Well, I thought that was the general plan -- to be super paranoid about this sort of thing because there aren't that many signature schemes and so minting a new key type for each one isn't that big of a deal. That way there's no feasible chance that an attacker could find a collision and specify a different signature scheme to fake a signature with the same key. This is one reason we have RsaVerificationKey2018 to go along with RsaSignature2018 -- when you could, of course, reuse an RSA key for some other RSA signature scheme. The strongly bound types allow the user to express that binding and cause applications to abort when the signature and key type don't agree -- even if the key material is technically compatible.

EcdsaSecp256k1Signature2019 would have a EcdsaSecp256k1VerificationKey2019 paired with it and SchnorrSecp256k1Signature2019 would have a SchnorrSecp256k1VerificationKey2019 paired with it.

We could also temporarily remove Schnorr and for now only get EcdsaSecp256k1Signature2019 and Secp256k1VerificationKey2018 added into the JSON-LD context?

We could, but I think the verification key would be better named EcdsaSecp256k1VerificationKey2019 if we want to follow the above principle and naming scheme. If the community doesn't agree or has already written software that this would break, I can accept that as the risk is probably quite small. But I did think there was a general consensus that we should bind these things moving forward as a matter of policy and general practice -- as opposed to considering what is mathematically possible. Allowing users to mix and match various schemes, algorithms, and keys because they "work" was something we wanted to avoid, but perhaps there are gradations where it's acceptable.

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commented Jun 4, 2019

EcdsaSecp256k1Signature2019 would have a EcdsaSecp256k1VerificationKey2019 paired with it and SchnorrSecp256k1Signature2019 would have a SchnorrSecp256k1VerificationKey2019 paired with it.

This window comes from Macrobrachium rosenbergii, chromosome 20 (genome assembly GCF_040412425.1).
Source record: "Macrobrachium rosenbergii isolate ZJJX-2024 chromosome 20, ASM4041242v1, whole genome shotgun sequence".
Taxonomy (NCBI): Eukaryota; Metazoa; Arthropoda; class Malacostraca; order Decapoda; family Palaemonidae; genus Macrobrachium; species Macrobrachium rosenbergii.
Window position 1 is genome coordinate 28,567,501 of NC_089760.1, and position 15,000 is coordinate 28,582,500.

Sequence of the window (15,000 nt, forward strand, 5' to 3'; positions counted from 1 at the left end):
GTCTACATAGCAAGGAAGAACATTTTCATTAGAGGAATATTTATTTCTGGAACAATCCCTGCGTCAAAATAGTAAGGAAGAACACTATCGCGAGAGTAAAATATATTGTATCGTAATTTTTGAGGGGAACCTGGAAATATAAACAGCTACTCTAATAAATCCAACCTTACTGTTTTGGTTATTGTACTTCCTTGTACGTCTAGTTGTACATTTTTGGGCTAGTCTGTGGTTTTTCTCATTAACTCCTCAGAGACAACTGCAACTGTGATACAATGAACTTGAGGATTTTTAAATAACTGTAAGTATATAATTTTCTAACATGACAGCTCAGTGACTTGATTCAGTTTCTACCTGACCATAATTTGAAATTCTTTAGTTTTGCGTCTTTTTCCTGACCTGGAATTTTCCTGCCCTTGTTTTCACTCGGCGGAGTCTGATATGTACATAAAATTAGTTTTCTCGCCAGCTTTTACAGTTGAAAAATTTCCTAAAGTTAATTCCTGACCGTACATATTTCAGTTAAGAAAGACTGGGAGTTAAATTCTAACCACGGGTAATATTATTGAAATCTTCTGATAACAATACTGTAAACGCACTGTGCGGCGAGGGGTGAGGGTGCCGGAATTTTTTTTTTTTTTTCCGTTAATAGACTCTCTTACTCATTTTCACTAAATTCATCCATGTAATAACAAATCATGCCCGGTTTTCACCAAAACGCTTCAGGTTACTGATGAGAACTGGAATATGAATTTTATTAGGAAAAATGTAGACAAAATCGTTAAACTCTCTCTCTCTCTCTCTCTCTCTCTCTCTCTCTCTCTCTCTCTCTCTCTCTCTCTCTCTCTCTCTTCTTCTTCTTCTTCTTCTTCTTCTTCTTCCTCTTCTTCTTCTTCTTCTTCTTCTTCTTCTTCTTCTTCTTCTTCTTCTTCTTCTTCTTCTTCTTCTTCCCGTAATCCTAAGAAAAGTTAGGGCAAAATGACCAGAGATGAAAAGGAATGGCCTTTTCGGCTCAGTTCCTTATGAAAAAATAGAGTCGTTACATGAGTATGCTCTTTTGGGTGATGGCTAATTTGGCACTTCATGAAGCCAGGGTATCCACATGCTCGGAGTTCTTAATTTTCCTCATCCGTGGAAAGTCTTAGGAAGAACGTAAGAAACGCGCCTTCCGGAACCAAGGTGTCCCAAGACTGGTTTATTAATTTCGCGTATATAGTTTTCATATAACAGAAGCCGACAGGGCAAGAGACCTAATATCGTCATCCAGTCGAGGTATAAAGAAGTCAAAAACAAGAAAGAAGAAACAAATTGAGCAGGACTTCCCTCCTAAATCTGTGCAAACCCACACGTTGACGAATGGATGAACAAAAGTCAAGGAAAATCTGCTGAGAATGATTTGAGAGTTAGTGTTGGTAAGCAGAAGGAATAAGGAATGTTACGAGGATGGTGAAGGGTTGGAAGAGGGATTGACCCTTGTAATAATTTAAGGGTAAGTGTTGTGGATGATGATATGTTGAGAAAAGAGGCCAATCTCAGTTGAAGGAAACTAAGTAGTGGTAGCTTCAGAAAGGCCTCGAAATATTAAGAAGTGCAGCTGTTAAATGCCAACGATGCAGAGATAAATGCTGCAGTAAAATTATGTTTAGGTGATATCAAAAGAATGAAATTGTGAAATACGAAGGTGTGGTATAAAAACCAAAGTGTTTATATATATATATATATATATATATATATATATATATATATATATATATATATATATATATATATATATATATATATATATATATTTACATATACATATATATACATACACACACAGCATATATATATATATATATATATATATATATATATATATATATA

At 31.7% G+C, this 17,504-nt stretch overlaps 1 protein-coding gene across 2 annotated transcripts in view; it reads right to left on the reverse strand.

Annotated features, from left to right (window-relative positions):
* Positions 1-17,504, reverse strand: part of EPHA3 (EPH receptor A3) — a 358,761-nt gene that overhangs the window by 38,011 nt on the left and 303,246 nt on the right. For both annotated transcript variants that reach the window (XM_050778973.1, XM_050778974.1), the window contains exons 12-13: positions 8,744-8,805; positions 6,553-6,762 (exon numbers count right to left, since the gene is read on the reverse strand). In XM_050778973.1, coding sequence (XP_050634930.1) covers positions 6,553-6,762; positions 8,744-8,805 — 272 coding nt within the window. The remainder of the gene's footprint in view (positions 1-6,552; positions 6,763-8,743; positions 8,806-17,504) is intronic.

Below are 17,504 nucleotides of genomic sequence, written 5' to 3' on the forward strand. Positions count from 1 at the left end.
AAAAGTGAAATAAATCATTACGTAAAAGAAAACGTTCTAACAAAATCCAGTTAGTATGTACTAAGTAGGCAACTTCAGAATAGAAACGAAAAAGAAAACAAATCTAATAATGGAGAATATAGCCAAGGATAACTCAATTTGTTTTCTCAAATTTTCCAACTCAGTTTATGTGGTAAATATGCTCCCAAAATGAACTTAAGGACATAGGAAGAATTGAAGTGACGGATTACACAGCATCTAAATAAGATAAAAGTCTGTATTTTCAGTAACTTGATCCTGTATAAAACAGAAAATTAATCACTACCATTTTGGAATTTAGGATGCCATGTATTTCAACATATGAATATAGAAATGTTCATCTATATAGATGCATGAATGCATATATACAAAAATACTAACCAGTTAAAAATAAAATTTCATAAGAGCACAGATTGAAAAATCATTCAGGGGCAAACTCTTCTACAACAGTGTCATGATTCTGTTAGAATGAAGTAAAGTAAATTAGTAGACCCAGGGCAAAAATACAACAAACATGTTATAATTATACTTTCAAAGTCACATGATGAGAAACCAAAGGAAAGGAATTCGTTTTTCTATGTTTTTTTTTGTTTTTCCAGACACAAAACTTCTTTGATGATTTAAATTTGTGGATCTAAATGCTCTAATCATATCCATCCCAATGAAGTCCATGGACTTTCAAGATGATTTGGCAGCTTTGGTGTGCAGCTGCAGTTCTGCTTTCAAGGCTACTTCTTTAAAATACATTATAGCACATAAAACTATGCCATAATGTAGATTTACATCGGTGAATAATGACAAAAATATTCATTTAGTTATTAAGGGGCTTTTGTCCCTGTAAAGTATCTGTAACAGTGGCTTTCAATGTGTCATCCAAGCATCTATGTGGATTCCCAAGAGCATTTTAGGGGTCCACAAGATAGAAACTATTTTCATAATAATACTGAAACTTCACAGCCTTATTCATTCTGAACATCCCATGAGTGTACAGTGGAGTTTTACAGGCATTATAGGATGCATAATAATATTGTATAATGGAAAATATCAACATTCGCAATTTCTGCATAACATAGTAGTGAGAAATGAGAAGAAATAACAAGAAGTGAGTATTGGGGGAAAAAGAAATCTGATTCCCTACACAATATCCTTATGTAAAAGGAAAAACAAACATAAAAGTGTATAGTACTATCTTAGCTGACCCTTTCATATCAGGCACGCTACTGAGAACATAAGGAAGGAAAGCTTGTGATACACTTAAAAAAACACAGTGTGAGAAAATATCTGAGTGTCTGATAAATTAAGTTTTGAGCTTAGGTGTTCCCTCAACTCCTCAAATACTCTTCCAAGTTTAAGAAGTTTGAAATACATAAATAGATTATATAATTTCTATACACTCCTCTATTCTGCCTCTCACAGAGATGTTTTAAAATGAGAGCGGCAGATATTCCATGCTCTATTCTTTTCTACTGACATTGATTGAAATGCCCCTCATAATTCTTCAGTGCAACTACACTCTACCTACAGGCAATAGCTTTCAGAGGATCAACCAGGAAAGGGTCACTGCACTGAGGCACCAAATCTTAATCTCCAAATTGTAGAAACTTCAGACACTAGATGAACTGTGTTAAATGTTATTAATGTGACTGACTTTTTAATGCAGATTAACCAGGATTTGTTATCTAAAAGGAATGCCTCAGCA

I believe this is the right answer.

— Christopher Allen

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commented Jun 5, 2019

EcdsaSecp256k1Signature2019 would have a EcdsaSecp256k1VerificationKey2019 paired with it and SchnorrSecp256k1Signature2019 would have a SchnorrSecp256k1VerificationKey2019 paired with it.

I believe this is the right answer.

— Christopher Allen

But in this case, which public key(s) would a btcr DID Document contain? EcdsaSecp256k1VerificationKey2019 or SchnorrSecp256k1VerificationKey2019 or both?

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commented Jun 5, 2019

Right now BTCR only supports EcdsaSecp256k1VerificationKey2019

— Christopher Allen

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commented Jun 7, 2019

@dlongley do you object to @ChristopherA's suggestion? After catching up on this thread, I think that's the right call.

Someone pointed out an apparent contradiction in a statement you wrote here, but I note that it was over a year ago, and your reasoning in this thread seems to support @ChristopherA's suggestion

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commented Jun 7, 2019

@kimdhamilton,

@dlongley do you object to @ChristopherA's suggestion? After catching up on this thread, I think that's the right call.

Nope, what he quoted was from me, so we're on the same page. :)

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commented Jun 8, 2019

Updated PR to now add the following terms:

  • EcdsaSecp256k1Signature2019
  • EcdsaSecp256k1VerificationKey2019
  • SchnorrSecp256k1Signature2019
  • SchnorrSecp256k1VerificationKey2019

@peacekeeper peacekeeper merged commit a17d86b into gh-pages Jun 11, 2019